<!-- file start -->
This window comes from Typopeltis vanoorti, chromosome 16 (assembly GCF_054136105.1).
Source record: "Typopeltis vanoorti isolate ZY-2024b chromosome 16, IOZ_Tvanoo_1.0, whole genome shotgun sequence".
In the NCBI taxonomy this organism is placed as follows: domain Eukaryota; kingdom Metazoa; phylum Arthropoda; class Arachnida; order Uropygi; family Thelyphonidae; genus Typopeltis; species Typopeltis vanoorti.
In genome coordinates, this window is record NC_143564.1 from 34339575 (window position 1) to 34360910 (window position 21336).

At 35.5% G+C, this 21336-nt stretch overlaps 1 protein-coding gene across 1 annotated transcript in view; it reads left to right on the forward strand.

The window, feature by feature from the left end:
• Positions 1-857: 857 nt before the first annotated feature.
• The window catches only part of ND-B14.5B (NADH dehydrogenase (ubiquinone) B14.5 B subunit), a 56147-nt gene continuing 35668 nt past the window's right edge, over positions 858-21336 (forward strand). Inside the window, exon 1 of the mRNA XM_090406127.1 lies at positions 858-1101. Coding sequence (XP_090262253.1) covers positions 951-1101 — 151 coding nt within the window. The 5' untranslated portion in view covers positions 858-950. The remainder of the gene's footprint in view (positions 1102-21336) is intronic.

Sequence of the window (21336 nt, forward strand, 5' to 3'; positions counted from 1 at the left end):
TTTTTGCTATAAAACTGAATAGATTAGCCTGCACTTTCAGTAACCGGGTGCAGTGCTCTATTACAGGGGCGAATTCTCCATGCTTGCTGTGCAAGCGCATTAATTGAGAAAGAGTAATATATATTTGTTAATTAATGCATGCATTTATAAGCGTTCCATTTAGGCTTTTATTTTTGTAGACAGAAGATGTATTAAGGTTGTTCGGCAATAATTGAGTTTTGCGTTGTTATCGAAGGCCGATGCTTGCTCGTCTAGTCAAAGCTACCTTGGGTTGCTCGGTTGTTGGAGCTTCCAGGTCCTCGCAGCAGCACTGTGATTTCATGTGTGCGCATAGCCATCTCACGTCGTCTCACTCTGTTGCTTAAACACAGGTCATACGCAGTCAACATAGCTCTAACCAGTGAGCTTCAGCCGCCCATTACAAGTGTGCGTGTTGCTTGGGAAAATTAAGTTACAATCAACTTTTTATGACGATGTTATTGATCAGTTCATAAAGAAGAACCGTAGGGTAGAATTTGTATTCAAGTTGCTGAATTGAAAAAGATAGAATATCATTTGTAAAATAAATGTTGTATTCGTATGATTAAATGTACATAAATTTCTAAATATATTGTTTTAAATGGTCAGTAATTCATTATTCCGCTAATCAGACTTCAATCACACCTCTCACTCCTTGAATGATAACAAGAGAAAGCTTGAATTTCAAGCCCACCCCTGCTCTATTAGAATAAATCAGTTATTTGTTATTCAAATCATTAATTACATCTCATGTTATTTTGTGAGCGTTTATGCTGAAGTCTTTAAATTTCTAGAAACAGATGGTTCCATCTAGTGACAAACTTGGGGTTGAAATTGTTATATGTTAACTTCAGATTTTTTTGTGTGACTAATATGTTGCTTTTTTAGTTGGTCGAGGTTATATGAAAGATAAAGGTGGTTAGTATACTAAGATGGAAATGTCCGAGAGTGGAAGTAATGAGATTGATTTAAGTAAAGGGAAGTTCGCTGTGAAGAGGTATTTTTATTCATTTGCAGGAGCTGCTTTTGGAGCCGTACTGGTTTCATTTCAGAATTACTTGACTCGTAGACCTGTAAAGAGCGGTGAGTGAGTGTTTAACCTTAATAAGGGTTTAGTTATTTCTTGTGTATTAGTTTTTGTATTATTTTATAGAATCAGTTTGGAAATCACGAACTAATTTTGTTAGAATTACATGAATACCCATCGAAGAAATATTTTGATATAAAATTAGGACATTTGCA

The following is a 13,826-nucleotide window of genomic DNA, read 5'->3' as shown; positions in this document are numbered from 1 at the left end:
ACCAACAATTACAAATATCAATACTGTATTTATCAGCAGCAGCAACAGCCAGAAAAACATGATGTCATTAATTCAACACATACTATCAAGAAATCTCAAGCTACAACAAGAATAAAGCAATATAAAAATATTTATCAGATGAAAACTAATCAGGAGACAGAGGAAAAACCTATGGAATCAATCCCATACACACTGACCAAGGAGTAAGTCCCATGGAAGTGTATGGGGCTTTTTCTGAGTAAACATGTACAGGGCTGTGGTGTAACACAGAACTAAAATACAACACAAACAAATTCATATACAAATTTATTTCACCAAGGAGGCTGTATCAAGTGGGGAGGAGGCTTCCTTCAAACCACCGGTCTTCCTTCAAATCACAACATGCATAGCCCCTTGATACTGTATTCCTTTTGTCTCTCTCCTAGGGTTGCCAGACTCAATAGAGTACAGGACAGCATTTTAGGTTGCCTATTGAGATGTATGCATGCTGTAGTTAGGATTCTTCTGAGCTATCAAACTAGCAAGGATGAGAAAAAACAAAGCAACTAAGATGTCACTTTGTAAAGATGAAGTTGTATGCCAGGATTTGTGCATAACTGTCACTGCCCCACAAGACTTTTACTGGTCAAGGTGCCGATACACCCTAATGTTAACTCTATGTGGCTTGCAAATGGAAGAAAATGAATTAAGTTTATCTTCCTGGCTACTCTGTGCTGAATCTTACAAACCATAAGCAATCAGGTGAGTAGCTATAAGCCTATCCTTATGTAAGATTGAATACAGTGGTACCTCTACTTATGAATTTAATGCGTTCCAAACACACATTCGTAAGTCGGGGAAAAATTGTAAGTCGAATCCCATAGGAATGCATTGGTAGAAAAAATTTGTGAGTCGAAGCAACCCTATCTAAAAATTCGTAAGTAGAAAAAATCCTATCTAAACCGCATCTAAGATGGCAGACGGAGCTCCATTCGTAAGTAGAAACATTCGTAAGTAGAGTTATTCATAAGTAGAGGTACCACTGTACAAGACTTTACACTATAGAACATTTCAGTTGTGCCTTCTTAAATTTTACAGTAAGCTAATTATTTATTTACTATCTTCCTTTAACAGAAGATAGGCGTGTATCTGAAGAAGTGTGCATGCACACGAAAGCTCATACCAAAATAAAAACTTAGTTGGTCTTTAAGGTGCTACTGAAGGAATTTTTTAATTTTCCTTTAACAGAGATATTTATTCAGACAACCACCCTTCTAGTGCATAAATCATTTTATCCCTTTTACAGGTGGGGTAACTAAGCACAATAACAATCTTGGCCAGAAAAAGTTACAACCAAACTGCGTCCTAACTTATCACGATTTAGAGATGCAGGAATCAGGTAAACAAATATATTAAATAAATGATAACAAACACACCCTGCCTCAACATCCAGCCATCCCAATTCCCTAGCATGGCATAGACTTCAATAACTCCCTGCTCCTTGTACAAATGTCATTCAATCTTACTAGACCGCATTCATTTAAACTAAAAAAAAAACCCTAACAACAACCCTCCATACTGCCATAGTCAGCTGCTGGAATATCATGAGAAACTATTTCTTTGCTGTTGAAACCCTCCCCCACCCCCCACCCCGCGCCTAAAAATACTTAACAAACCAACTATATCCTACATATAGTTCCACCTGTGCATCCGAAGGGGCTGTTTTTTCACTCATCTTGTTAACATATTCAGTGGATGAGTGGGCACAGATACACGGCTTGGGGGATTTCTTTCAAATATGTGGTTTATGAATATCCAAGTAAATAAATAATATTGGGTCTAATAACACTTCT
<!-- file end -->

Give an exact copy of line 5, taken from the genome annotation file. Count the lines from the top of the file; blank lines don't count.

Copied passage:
At 35.5% G+C, this 21336-nt stretch overlaps 1 protein-coding gene across 1 annotated transcript in view; it reads left to right on the forward strand.